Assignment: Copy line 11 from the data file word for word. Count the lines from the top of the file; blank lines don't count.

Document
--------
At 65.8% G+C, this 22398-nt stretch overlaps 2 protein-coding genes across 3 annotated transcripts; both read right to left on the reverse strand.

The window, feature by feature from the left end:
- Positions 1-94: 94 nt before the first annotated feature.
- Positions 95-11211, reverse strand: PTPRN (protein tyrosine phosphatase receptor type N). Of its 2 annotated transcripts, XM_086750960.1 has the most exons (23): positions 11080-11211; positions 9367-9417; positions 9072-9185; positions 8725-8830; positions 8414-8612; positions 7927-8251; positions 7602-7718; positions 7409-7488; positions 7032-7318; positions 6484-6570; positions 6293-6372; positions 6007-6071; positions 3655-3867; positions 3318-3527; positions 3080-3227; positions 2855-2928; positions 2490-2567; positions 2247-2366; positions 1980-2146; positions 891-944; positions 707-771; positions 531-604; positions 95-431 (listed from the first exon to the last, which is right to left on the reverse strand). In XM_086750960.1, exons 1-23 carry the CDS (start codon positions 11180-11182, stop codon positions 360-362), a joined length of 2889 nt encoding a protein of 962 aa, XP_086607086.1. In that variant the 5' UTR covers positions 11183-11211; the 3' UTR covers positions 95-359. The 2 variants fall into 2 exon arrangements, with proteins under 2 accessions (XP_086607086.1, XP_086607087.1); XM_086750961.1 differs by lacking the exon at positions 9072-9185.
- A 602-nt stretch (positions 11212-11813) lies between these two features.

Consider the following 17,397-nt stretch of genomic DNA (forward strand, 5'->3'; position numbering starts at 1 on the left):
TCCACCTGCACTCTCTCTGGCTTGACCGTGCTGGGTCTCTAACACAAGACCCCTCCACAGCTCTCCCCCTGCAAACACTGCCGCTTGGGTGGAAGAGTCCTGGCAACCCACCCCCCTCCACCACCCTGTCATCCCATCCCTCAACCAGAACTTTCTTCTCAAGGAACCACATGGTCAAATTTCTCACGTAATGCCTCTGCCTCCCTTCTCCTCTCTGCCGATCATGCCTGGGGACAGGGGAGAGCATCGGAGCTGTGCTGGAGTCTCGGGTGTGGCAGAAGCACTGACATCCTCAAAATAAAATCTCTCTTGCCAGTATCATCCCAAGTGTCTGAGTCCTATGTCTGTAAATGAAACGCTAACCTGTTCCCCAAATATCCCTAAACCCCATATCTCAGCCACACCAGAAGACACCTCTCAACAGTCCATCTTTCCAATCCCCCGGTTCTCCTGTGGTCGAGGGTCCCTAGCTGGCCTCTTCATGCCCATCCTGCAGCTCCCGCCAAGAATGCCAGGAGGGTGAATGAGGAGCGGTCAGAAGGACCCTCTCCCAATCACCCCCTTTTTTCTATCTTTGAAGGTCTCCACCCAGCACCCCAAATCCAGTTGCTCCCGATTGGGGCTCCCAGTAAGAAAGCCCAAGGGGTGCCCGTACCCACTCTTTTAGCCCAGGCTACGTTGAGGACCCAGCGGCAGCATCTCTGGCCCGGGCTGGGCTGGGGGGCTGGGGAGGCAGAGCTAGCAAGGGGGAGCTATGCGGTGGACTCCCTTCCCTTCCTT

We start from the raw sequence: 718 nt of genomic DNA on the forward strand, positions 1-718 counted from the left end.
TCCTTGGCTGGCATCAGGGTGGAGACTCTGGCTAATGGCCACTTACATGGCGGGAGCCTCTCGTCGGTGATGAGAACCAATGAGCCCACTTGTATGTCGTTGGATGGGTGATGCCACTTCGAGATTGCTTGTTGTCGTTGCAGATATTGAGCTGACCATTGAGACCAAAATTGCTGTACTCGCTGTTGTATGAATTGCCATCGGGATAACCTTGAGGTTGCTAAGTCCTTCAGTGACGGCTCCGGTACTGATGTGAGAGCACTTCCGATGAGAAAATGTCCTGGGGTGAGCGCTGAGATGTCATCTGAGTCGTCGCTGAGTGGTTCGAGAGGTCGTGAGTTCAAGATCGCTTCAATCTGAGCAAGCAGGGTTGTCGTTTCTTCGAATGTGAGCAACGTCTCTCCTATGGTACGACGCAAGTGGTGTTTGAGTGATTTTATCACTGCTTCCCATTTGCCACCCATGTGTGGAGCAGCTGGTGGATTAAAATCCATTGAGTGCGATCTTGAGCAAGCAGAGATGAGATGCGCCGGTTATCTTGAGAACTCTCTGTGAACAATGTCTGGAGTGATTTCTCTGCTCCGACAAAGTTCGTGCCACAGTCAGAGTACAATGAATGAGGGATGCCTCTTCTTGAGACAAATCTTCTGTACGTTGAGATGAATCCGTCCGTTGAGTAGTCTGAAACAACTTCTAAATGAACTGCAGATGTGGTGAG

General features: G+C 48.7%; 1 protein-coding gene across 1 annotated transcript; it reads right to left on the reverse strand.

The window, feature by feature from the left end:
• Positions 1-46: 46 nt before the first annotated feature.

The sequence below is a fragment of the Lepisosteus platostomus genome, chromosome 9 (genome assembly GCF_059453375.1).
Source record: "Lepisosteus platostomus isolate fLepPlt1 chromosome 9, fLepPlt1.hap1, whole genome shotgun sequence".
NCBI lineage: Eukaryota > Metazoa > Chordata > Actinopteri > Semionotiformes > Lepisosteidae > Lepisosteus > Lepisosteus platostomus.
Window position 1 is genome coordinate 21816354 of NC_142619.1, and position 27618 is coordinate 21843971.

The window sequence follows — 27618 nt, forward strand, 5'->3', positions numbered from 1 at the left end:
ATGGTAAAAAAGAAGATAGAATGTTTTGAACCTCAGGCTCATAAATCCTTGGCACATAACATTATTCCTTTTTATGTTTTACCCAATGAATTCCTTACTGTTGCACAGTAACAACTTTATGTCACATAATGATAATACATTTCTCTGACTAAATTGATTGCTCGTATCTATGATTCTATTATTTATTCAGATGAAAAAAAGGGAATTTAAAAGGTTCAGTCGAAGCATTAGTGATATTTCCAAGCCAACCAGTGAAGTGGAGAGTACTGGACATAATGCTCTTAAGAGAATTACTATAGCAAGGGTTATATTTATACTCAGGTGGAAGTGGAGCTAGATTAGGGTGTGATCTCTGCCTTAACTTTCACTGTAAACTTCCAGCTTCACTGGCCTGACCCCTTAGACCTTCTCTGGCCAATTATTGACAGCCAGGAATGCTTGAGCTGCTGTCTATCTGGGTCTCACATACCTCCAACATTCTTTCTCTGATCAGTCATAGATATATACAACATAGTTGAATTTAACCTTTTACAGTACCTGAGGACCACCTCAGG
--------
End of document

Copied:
The window, feature by feature from the left end: